150 Lung Cell Mutations Each Year from Cigarette Smoking

Smoking Causes Cell Mutations or Genetic Damage

Background: A cell mutation is the permanent change in the sequence, or order, of the DNA in genes within a cell. Cell mutations play a part in both cancer and the immune system (fights infection and inflammation). Mutations may be harmless, but the more there are, the greater the risk that one or more of them will wind up causing cancer.
Cigarette smoking causes 150 cell mutations each year

Cigarette smoking causes 150 cell mutations each year in the lung

Study Results: On November 3, 2016, researchers reported in the journal Science a direct link between the number of cigarettes smoked in a lifetime and the number of mutations in cells. The findings are based on a genetic analysis of 5,243 cancers, including 2,490 from smokers and 1,063 from patients who said they had never smoked tobacco cigarettes. In lung cells, there were on average 150 mutations in each cell each year with smoking a pack of cigarettes per day. Smoking did not only affect cells in the lung. On average, there were 97 mutations in each cell of the larynx (voice box), 39 mutations for the pharynx (throat), 18 for the bladder, and 6 mutations in every cell of the liver each year.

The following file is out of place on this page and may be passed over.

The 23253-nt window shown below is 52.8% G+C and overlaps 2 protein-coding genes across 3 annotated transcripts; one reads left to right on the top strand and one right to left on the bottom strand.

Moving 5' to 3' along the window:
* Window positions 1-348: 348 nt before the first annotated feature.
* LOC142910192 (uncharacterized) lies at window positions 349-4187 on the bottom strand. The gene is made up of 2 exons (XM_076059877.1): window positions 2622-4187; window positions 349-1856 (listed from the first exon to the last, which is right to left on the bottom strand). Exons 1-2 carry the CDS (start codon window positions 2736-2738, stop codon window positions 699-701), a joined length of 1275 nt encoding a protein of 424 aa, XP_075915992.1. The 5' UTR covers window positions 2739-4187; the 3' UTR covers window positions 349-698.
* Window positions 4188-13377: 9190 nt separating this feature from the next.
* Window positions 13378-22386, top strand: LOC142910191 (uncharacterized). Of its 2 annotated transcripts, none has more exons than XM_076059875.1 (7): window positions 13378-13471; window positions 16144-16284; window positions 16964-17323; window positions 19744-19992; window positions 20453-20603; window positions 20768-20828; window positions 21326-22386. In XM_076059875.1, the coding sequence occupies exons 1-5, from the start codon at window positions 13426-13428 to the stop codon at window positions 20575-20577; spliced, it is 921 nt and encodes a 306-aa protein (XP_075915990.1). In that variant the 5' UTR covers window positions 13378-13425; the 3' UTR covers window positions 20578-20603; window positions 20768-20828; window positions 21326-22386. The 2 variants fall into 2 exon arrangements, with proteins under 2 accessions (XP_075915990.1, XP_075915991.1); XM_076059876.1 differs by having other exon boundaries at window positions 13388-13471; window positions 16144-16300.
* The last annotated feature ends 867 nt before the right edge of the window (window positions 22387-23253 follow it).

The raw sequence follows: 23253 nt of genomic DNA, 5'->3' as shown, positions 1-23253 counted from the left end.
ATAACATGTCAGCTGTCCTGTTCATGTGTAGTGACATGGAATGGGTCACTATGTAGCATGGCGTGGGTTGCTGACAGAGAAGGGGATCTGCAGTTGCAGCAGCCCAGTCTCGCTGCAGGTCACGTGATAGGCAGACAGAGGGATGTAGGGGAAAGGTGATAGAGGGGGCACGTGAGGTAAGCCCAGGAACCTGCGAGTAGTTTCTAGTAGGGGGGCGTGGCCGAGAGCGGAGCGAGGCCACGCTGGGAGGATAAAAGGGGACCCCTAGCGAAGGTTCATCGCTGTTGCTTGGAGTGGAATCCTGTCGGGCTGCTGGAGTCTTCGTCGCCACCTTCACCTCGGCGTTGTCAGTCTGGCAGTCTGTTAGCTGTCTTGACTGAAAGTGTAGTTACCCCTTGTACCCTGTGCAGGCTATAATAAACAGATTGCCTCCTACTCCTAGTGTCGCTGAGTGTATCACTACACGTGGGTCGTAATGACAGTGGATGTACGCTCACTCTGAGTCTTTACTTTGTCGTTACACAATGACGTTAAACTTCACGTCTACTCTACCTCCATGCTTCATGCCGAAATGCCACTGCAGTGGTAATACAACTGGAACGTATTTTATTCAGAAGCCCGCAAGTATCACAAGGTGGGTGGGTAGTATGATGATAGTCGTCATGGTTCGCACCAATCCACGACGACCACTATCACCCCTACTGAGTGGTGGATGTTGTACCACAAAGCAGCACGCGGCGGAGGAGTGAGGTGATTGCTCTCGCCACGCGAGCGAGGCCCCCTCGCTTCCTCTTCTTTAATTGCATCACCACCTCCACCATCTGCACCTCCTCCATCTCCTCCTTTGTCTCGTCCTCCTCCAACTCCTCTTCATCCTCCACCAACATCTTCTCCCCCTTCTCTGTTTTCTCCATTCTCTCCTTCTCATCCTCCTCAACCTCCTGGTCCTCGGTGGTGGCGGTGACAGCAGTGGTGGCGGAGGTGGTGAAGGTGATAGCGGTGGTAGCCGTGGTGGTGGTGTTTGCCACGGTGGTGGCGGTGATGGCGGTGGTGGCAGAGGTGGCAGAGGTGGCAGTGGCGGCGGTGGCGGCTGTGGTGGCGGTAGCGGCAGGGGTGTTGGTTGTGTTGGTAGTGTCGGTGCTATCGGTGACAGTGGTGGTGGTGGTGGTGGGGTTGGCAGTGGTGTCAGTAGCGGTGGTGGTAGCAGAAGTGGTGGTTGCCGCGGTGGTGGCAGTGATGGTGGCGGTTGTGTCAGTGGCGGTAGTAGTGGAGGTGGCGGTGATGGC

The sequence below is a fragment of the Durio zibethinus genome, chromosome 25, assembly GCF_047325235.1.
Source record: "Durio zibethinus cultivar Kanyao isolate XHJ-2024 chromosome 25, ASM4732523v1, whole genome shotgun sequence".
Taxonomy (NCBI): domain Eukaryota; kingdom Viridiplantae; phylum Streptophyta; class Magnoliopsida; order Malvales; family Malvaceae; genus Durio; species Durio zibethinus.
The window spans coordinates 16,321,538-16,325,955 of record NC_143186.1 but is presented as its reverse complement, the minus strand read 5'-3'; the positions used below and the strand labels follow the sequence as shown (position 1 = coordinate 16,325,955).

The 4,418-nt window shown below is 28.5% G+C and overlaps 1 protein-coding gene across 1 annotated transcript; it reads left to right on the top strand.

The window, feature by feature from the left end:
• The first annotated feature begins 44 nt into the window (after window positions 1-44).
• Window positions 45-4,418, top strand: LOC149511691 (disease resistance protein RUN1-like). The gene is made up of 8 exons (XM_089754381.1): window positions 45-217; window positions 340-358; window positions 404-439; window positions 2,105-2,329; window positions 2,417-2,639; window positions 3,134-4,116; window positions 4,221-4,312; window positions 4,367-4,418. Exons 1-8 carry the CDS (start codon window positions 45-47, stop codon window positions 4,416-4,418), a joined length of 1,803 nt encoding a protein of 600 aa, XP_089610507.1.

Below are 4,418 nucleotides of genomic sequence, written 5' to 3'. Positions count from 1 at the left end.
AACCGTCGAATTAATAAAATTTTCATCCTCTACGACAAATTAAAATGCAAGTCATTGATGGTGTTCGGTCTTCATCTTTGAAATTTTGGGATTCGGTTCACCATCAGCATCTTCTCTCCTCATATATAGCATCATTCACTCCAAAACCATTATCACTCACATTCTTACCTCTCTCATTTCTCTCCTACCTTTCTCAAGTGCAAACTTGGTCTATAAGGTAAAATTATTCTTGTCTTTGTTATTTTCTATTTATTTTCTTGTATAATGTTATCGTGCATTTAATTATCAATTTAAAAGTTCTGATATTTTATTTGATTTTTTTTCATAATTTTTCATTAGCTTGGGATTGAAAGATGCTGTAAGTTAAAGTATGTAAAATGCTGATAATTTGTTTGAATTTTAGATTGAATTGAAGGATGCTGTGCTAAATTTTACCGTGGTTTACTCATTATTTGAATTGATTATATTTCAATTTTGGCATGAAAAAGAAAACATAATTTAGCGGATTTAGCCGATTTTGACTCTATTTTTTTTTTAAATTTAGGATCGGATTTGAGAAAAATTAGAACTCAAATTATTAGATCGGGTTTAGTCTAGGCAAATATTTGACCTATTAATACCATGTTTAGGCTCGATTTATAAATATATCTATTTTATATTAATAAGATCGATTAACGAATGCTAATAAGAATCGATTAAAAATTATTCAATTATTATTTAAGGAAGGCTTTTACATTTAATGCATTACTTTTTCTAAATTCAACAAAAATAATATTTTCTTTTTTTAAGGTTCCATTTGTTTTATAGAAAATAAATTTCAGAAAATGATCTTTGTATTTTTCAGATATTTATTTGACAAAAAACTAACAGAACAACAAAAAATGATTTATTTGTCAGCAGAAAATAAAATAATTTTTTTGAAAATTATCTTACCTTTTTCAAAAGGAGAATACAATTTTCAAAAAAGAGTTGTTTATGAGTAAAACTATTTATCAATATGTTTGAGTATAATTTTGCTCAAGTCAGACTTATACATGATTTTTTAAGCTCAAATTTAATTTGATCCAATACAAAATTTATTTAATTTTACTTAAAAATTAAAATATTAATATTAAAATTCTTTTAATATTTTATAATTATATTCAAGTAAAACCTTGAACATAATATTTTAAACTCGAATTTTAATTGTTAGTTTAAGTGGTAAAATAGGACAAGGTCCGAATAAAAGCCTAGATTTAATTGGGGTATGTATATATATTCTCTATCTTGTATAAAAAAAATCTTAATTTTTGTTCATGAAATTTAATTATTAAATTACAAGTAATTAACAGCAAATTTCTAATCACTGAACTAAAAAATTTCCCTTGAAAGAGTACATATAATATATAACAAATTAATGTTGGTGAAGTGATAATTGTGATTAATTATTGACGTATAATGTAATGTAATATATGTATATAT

Number of cell mutations due to smoking a pack per day

Number of cell mutations due to smoking a pack per day

Conclusions: “The way tobacco smoking causes cancer is more complex than we thought,” commented study coauthor Dr. Mike Stratton, director of the Wellcome Trust Sanger Institute in England. The researchers said they think these kinds of mutations have the effect of speeding up the “clock” inside of cells. The faster a cellular clock runs, the more chances the cell’s DNA has to mutate. My Comments: This study provides clear proof that cigarette smoking causes cancer. Smoking kills 6 million people a year worldwide. If the current trend continues, the World Health Organization predicts more than 1 billion tobacco-related deaths in this century. If you smoke, ask your health care provider for help to quit. Medications are available to help people quit smoking, while numerous professional organizations offer various support services.  

Donald A. Mahler, M.D. is Emeritus Professor of Medicine at Geisel School of Medicine at Dartmouth in Hanover, New Hampshire. He works as a pulmonary physician at Valley Regional Hospital in Claremont, NH, where he is Director of Respiratory Services.